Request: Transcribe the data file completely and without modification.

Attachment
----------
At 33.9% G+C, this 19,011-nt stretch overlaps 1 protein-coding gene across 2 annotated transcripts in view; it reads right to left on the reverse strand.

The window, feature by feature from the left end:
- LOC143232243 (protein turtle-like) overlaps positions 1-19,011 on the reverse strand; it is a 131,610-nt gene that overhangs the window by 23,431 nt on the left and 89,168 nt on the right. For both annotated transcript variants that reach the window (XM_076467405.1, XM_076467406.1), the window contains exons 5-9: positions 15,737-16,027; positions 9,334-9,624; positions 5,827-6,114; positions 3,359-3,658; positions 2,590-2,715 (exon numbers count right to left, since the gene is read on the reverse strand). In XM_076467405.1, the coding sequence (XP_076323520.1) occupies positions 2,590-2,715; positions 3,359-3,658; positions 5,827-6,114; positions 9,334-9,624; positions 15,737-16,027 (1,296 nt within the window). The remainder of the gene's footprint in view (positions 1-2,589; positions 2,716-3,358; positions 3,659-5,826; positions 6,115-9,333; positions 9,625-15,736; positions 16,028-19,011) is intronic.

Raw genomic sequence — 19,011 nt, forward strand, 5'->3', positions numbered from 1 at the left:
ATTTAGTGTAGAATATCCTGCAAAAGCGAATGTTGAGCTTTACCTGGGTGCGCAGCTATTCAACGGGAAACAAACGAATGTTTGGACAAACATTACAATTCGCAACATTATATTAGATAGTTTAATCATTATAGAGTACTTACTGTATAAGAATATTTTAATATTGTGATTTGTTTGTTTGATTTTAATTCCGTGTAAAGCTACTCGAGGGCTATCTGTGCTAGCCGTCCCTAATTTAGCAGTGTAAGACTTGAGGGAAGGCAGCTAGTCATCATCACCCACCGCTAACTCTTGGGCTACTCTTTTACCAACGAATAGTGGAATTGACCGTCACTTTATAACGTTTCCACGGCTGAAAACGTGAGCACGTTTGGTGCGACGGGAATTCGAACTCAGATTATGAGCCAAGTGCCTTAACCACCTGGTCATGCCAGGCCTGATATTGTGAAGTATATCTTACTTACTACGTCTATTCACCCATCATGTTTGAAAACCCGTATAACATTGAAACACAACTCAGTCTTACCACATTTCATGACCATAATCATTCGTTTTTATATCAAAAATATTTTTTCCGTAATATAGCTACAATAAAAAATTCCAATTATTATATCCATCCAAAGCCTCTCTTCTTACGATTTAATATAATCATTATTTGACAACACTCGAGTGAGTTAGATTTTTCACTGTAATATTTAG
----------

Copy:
At 33.9% G+C, this 19,011-nt stretch overlaps 1 protein-coding gene across 2 annotated transcripts in view; it reads right to left on the reverse strand.

The window, feature by feature from the left end:
- LOC143232243 (protein turtle-like) overlaps positions 1-19,011 on the reverse strand; it is a 131,610-nt gene that overhangs the window by 23,431 nt on the left and 89,168 nt on the right. For both annotated transcript variants that reach the window (XM_076467405.1, XM_076467406.1), the window contains exons 5-9: positions 15,737-16,027; positions 9,334-9,624; positions 5,827-6,114; positions 3,359-3,658; positions 2,590-2,715 (exon numbers count right to left, since the gene is read on the reverse strand). In XM_076467405.1, the coding sequence (XP_076323520.1) occupies positions 2,590-2,715; positions 3,359-3,658; positions 5,827-6,114; positions 9,334-9,624; positions 15,737-16,027 (1,296 nt within the window). The remainder of the gene's footprint in view (positions 1-2,589; positions 2,716-3,358; positions 3,659-5,826; positions 6,115-9,333; positions 9,625-15,736; positions 16,028-19,011) is intronic.

Raw genomic sequence — 19,011 nt, forward strand, 5'->3', positions numbered from 1 at the left:
ATTTAGTGTAGAATATCCTGCAAAAGCGAATGTTGAGCTTTACCTGGGTGCGCAGCTATTCAACGGGAAACAAACGAATGTTTGGACAAACATTACAATTCGCAACATTATATTAGATAGTTTAATCATTATAGAGTACTTACTGTATAAGAATATTTTAATATTGTGATTTGTTTGTTTGATTTTAATTCCGTGTAAAGCTACTCGAGGGCTATCTGTGCTAGCCGTCCCTAATTTAGCAGTGTAAGACTTGAGGGAAGGCAGCTAGTCATCATCACCCACCGCTAACTCTTGGGCTACTCTTTTACCAACGAATAGTGGAATTGACCGTCACTTTATAACGTTTCCACGGCTGAAAACGTGAGCACGTTTGGTGCGACGGGAATTCGAACTCAGATTATGAGCCAAGTGCCTTAACCACCTGGTCATGCCAGGCCTGATATTGTGAAGTATATCTTACTTACTACGTCTATTCACCCATCATGTTTGAAAACCCGTATAACATTGAAACACAACTCAGTCTTACCACATTTCATGACCATAATCATTCGTTTTTATATCAAAAATATTTTTTCCGTAATATAGCTACAATAAAAAATTCCAATTATTATATCCATCCAAAGCCTCTCTTCTTACGATTTAATATAATCATTATTTGACAACACTCGAGTGAGTTAGATTTTTCACTGTAATATTTAG